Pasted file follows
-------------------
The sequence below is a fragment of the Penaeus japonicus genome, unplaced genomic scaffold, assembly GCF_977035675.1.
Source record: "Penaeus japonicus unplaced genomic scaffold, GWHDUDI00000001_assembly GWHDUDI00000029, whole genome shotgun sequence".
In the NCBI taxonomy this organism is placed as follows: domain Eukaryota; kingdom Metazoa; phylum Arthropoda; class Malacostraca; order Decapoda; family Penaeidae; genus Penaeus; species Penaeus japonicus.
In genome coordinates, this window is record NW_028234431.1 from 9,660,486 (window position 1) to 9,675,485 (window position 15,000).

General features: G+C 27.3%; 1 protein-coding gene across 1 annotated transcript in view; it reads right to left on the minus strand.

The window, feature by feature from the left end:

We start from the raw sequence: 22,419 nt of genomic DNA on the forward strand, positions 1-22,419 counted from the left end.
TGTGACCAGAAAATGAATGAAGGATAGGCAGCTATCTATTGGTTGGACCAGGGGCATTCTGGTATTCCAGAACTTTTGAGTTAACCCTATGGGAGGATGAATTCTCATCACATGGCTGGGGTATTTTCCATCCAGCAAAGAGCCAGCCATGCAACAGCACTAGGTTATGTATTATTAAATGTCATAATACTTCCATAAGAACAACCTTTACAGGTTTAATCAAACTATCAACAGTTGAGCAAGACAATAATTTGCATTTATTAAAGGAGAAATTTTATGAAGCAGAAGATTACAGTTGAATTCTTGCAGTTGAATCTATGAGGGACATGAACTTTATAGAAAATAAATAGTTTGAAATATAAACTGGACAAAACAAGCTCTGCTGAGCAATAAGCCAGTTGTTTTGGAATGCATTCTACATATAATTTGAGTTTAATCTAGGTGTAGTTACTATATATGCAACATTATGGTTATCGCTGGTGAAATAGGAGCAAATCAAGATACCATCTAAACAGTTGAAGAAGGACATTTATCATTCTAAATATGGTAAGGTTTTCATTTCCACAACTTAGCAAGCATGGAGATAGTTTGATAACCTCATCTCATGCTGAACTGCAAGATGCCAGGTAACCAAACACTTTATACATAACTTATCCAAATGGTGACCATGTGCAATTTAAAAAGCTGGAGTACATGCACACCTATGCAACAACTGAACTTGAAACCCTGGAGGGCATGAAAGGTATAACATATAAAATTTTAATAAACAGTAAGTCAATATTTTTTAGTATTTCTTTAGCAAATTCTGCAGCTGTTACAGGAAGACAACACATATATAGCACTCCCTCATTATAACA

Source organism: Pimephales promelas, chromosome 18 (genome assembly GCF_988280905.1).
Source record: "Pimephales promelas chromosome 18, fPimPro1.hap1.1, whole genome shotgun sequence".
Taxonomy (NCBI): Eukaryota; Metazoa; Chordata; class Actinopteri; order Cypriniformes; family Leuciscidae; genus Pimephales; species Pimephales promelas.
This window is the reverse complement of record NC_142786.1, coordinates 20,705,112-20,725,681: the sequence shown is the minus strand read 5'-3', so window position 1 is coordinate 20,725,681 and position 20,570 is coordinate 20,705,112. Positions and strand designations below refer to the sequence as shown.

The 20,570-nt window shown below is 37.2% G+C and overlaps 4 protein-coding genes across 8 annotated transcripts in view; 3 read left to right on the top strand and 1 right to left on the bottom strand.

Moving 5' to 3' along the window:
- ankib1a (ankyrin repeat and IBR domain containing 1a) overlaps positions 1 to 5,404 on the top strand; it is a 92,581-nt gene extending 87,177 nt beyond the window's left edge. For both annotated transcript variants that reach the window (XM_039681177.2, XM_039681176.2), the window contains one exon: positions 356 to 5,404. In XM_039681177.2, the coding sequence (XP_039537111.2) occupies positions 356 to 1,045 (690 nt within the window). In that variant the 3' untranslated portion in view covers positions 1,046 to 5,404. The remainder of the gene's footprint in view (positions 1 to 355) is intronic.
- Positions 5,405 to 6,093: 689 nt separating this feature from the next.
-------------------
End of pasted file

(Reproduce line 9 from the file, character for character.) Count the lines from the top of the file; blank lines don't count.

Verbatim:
Source organism: Pimephales promelas, chromosome 18 (genome assembly GCF_988280905.1).